For ten years, probably longer, probably since we learned we were pregnant with our first child, I have imagined the conversation when I would share with my daughter that her grandfather, who she’s named after, died by suicide. His grandfather moniker was “Bugsy” for the older cousins. She never met him.
It was never about shame or anything like that, it was just about figuring out what would be the right time and age to process it in a healthy way. I even wrote a blog about it when she was just 2 years old.
Over the years, I have worked to set up this conversation by talking about mental illness, by talking about how Bugsy died from a “disease of his mind”. Talking about his life.
Yesterday, as I picked her up from school, she was excitedly describing how she had been Googling members of the family and among other things, had come across an article from years back recognizing and celebrating my Mom. We talked briefly about what an extraordinary person my Mom is and what meaningful life she has led. And, then I asked my daughter if she had read the whole article. She said she had skimmed it.
“The article talks about how Bugsy died. Did you read that?”
“Well, it’s important that you hear it from me and not from finding it in an article anyway. I’ve just been waiting until you were old enough to have the conversation. Your Bugsy died by suicide.”
Holy shit. It was out. A 10+ year mental narrative now written, looking and sounding nothing like I’d imagined and being unceremoniously delivered on a drive home from school.
I again talked to her about mental illness and explained that Bugsy’s mind was the thing that might have saved him but that it was actually the thing telling him he was an awful person and a burden to the rest of us. That he felt terrible about himself despite how much we loved him and how much he had accomplished. That’s the thing about mental illness. That he had gotten help and taken medication and done all he could do for decades until he couldn’t anymore. It was Depression that killed him.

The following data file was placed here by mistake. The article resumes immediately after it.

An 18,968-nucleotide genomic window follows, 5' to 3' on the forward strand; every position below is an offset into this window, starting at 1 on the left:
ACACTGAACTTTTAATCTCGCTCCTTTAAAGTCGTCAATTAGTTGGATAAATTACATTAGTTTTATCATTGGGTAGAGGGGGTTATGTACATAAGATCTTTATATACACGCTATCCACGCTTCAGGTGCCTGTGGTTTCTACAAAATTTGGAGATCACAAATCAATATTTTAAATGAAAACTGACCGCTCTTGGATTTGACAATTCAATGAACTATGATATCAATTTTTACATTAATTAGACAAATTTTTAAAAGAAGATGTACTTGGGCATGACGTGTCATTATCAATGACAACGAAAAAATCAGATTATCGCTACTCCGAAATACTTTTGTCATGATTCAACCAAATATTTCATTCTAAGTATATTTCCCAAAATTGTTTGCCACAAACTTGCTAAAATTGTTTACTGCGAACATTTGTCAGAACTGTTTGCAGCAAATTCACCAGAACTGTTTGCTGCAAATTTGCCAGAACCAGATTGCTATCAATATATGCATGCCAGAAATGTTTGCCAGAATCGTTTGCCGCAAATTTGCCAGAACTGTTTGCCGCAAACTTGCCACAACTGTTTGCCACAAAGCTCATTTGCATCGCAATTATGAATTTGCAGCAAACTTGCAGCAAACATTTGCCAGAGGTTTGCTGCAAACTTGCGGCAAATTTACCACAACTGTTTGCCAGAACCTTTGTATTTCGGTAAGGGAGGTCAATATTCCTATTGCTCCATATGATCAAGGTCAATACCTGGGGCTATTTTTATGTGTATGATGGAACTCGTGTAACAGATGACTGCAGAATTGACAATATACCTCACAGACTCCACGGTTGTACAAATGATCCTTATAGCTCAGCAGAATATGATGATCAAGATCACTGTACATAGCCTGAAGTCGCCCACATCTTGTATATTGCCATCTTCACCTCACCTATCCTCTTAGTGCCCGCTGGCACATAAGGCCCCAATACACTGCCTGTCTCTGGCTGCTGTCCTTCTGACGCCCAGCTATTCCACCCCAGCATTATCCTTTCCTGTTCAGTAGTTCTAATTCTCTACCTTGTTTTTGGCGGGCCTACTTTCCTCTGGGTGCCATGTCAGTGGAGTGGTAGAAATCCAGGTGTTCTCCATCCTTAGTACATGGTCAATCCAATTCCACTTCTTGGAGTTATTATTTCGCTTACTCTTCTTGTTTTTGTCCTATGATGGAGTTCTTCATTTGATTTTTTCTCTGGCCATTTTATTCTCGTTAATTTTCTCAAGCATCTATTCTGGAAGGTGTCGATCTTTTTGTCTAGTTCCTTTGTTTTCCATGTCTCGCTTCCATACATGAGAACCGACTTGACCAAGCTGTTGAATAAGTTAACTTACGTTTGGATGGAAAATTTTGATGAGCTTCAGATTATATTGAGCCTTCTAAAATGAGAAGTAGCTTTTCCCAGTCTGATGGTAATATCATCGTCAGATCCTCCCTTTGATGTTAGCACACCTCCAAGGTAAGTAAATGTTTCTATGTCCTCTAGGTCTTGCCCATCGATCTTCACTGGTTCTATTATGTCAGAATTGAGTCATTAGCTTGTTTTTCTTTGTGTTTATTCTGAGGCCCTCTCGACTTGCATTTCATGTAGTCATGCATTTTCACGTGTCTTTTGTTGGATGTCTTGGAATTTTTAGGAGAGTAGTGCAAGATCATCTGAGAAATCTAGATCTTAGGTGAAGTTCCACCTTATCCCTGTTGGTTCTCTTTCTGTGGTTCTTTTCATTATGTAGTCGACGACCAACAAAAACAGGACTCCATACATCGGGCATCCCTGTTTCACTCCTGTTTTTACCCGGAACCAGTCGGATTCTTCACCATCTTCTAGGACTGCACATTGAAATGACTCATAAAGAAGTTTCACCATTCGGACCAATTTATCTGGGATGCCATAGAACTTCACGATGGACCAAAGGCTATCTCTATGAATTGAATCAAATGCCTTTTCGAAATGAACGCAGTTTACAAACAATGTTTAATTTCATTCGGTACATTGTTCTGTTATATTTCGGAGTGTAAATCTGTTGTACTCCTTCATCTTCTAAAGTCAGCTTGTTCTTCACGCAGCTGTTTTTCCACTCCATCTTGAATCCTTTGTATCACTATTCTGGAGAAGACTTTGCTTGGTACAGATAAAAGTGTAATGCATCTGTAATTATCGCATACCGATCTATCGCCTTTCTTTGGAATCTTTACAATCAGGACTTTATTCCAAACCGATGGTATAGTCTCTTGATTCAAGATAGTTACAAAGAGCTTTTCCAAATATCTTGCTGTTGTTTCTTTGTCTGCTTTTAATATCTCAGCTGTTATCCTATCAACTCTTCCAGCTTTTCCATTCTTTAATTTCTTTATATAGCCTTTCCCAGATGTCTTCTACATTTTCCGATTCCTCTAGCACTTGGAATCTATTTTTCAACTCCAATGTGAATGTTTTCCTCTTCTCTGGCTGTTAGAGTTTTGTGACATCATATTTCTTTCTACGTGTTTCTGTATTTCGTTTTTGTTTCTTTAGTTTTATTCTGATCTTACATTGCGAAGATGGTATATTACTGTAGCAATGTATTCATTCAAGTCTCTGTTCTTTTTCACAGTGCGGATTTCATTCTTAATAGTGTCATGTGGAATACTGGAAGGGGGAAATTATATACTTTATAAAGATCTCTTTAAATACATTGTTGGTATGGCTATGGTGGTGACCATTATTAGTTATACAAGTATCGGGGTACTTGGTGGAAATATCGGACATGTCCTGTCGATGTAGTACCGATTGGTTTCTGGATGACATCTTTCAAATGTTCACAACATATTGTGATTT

I reinforced that it was never about keeping his suicide a secret from her. It was just about her being old enough to process it and to ask the questions she needs to ask. We don’t do secrets and no question is off limits.
I explained to her that if she chose to tell others - friends, teachers, etc. - that they may not understand. That they may try to judge Bugsy, say he did something wrong, say he was weak. This is not our truth and it is not his story. So, if she gets that kind of response, she has to know the truth.
Of course, I told her she could talk to any of the family if she had questions, when she has questions. That we talk openly and honestly about our lives and his life and his death.
She didn’t have any questions at that point, in the car, on the way home from school. Just another day. She now living with suicide too.
The car got quiet. I turned up the Christmas music just a touch.
“So, how was your English quiz?”
12/9/2022 01:24:29 pm
I love and appreciate your openness and gentle
12/9/2022 04:18:27 pm
You’re such a thoughtful parent. I love the fact that you took the time to share how much everyone loved him. And the “disease of the mind.” So many lessons here for the rest of us.
12/9/2022 08:51:16 pm
An honest and important conversation had in the best place imaginable. The car is such a safe place for both parent and child to have tough conversations.
12/12/2022 05:54:37 am
Well done to explain something like this and to wait for the right time. Keeping things out in the open helps others heal and learn from difficult situations instead of tucking them away. Hugs!
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